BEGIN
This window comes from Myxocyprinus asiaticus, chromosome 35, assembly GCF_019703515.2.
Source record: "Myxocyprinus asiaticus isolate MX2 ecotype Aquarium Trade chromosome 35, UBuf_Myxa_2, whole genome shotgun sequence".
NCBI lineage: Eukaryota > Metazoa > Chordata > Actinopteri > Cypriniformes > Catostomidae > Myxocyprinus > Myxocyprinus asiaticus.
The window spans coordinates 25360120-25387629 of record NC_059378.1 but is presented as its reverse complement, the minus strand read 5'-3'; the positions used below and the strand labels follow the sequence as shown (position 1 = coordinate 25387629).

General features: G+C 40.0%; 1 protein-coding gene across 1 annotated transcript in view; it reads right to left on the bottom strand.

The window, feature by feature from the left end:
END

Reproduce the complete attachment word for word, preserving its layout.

This window comes from Myxocyprinus asiaticus, chromosome 35, assembly GCF_019703515.2.
Source record: "Myxocyprinus asiaticus isolate MX2 ecotype Aquarium Trade chromosome 35, UBuf_Myxa_2, whole genome shotgun sequence".
NCBI lineage: Eukaryota > Metazoa > Chordata > Actinopteri > Cypriniformes > Catostomidae > Myxocyprinus > Myxocyprinus asiaticus.
The window spans coordinates 25360120-25387629 of record NC_059378.1 but is presented as its reverse complement, the minus strand read 5'-3'; the positions used below and the strand labels follow the sequence as shown (position 1 = coordinate 25387629).

General features: G+C 40.0%; 1 protein-coding gene across 1 annotated transcript in view; it reads right to left on the bottom strand.

The window, feature by feature from the left end: